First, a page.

# M5: Multivariable Calculus (2019-2020)

## Primary tabs

16 lectures

In these lectures, students will be introduced to multi-dimensional vector calculus. They will be shown how to evaluate volume, surface and line integrals in three dimensions and how they are related via the Divergence Theorem and Stokes' Theorem - these are in essence higher dimensional versions of the Fundamental Theorem of Calculus.

Students will be able to perform calculations involving div, grad and curl, including appreciating their meanings physically and proving important identities. They will further have a geometric appreciation of three-dimensional space sufficient

to calculate standard and non-standard line, surface and volume integrals. In later integral theorems they will see deep relationships involving the differential operators.

See the examinable syllabus.

Multiple integrals: Two dimensions. Informal definition and evaluation by repeated integration; example over a rectangle; properties. General domains. Change of variables. Examples. [2]

Volume integrals: Jacobians for cylindrical and spherical polars, examples. [1.5]

Recap on surface and line integrals. Flux integrals including solid angle. Work integrals and conservative fields. [2]

Scalar and vector fields. Vector differential operators: divergence and curl; physical interpretation. Calculation. Identities. [2.5]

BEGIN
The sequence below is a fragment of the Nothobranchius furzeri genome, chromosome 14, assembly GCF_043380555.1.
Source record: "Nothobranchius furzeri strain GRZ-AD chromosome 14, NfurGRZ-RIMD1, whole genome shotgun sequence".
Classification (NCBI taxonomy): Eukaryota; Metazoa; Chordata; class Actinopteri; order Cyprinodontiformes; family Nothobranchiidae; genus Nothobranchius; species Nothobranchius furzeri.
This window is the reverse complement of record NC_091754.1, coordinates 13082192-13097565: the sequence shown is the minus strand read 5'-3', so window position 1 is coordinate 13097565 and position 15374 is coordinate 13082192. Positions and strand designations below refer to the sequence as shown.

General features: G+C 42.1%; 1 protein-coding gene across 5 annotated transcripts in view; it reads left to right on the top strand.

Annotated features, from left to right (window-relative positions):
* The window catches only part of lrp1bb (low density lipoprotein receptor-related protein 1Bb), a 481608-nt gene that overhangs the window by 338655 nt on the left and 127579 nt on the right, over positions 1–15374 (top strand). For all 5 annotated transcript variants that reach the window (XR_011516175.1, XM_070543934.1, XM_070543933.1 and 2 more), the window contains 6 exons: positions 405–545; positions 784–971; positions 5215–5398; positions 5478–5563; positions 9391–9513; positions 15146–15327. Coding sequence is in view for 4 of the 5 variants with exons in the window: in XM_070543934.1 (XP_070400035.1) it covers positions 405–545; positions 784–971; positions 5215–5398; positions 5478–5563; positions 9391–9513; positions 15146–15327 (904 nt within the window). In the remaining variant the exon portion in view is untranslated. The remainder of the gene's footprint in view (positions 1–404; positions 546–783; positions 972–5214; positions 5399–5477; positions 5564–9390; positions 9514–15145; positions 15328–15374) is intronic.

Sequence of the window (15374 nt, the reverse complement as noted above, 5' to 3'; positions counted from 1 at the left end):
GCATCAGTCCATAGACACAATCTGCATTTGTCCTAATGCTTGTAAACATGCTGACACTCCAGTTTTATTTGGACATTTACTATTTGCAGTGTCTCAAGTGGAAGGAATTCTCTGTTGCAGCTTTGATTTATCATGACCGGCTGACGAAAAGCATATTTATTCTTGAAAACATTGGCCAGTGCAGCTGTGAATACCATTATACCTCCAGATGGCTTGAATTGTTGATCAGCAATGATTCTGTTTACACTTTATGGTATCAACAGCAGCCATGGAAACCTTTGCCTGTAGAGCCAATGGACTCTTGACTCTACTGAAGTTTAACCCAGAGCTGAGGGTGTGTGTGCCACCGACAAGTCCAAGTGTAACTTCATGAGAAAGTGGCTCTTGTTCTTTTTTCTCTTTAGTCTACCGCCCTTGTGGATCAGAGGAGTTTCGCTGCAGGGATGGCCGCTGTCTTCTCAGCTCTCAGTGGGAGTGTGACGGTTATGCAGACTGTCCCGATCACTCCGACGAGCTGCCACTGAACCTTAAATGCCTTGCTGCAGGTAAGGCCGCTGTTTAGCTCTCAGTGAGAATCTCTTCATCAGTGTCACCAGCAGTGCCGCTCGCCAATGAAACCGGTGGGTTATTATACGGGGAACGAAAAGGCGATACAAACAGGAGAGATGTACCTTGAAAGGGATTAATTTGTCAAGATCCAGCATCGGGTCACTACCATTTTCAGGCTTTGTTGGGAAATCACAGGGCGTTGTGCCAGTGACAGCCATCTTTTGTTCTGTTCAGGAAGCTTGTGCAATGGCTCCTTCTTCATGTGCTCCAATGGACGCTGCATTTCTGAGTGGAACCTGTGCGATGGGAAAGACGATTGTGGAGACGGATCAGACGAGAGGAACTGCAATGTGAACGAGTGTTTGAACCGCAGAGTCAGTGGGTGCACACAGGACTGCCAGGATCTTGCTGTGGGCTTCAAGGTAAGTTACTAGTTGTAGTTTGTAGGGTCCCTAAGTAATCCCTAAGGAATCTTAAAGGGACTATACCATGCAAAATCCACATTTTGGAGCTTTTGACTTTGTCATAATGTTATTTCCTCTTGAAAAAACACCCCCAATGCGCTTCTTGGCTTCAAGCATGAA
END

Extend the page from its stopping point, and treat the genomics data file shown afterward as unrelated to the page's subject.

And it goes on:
Divergence theorem. Example. Consequences: Green's 1st and second theorems. $\int_V \nabla \phi dV = \int_{\delta V} \phi dS$. Uniqueness of solutions of Poisson's equation. Derivation of heat equation. Divergence theorem in plane. Informal proof for plane. [4]

Stokes's theorem. Examples. Consequences. The existence of potential for a conservative force. [2]

Gauss' Flux Theorem. Examples. Equivalence with Poisson's equation. [2]

1) D. W. Jordan & P. Smith, *Mathematical Techniques* (Oxford University Press, 3rd Edition, 2003).

2) Erwin Kreyszig, *Advanced Engineering Mathematics* (Wiley, 8th Edition, 1999).

3) D. E. Bourne & P. C. Kendall, *Vector Analysis and Cartesian Tensors* (Stanley Thornes, 1992).

4) David Acheson, *From Calculus to Chaos: An Introduction to Dynamics* (Oxford University Press, 1997).

*Please note that e-book versions of many books in the reading lists can be found on SOLO and ORLO.*